Three months ago, we told you about our big experiment to reorganize our Engineering department to scale with all of the brilliant new devs we’ve been adding to our teams. We needed to make sure that we had enough structure in place so that devs had a great relationship with their manager (i.e., no managers should have forty direct reports) and that our teams were small and nimble enough to go deep on specific problems, to make good decisions and to move quickly.

So, we introduced a new role in Engineering: the Atlassian Team Lead. To refresh your memory, at Atlassian team leads are expected to run a small team of 4-5 people; manage their own backlog and agile practices, provide technical leadership, do regular one-on-ones, offer feedback and career coaching and be the public interface for their team.

And we’ve given ourselves a goal that, in Scott’s words, “We should be able to develop our Team Leads to such a level that they could get a job not just at Atlassian, but at any of the other top software product companies in the world if they wanted.”

Things are looking pretty darn good so far, and we wanted to give you a quick update on what we’ve done so far. Soon after we announced Atlassian’s twenty-one new Team Leads, we decided it was important to bring the folks together as a team themselves. We thought it was important to make sure that our Team Leads had a strong peer group, people with whom they could share challenges and victories, and build out that network of personal connections that is so important to getting things done. We thought this was so important, in fact, that we decided to pull all of the team leads out of the office for a two-day offsite.

We booked out Q-Station, just outside of Sydney, for our little retreat. We had a chock-a-block agenda: We did a retrospective on the first few weeks of team-leading, where all of the TLs shared the good and bad of their experiences. The Founders talked about their vision for these new Team Leads; what they felt the TLs job was, what they expected to see from all of us, and how they hoped that the new TLs would improve our overall Engineering culture. We invited a guest speaker, Mick Liubinskas of Pollenizer, who gave a detailed presentation on Pollenizer’s aggressive program of customer validation. Mick’s presentation was brilliant, and forced us to think much harder about the features we choose to build, how we build them, and how we can get the most value for customers in the quickest amount of time.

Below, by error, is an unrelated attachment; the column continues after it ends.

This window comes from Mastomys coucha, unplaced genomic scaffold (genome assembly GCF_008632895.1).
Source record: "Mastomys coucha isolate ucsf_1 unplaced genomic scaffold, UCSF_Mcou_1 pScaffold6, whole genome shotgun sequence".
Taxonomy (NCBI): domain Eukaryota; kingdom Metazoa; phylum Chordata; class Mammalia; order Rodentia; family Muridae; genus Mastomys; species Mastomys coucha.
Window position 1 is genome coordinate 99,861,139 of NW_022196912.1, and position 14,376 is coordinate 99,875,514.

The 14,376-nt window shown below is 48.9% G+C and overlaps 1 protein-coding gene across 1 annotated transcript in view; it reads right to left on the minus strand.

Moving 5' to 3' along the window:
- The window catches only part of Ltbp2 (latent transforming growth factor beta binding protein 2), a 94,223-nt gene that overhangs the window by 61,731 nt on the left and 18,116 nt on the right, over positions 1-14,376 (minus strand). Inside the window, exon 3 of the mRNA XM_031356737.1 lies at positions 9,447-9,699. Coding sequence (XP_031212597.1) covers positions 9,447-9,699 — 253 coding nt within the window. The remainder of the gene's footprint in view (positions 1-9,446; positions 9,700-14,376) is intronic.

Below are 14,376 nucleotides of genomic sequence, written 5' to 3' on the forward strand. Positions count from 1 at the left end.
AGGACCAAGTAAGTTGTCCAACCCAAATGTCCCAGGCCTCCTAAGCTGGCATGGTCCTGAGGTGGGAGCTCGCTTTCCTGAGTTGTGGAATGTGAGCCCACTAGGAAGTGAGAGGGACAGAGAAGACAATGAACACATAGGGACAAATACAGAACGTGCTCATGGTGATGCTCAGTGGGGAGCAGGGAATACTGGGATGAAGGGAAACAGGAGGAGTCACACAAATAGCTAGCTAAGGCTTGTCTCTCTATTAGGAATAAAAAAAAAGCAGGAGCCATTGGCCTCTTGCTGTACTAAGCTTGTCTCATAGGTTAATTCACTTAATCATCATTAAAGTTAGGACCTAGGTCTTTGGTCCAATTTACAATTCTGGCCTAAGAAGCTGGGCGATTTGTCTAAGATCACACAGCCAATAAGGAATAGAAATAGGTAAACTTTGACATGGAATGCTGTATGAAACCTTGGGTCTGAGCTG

In the afternoon, we took a bit of a break for kayaking! We grabbed boats, paddled ’round the harbor, and then landed on a near-by beach for the ominously named “Innovation Games.” The secret games, in fact, turned out to be quite a bit of fun – puzzles on the beach, encouraging team problem solving and quick critical thinking. Yes, there were lessons hidden in the games, but to the credit of the organizers, that didn’t actually make them any less fun. As the sun went down, lessons learned, we paddled back to Q Station in time for happy hour.

Happy hour transitioned smoothly to dinner, which bled into after-dinner drinks, which rallied for beer-fueled trivia quiz. We thought that would be a nice wrap up for the evening, but instead it just got everyone’s competitive juices flowing! So then we started playing Werewolf. I, for one, have never seen a better game of Werewolf in my life. The team leads were intense, and intensely competitive. Throwing them into a Werewolf game brought everyone’s personalities out faster than we thought possible. And we know now who to watch out for at the poker table.

On Day Two, we took all that we learned from Mick about customer validation and tried to apply it to some of our current work. We split up into ad-hoc groups and proceeded with some serious deep thinking. We asked some hard questions of each other, and each team presented their answers to the group. We tackled some of the biggest challenges facing our engineering organization, and it was amazing to see these twenty-one new Team Leads start digging into these problems with a new sense of ownership and possibility.

There will be more updates to come on the blog as we track the growth of Atlassian Engineering, but the Team Lead offsite showed us that Atlassian has a powerful new tool in our new Team Leads, and that we’ve got an amazing group of peers to work with. We can’t wait to see what they do next!

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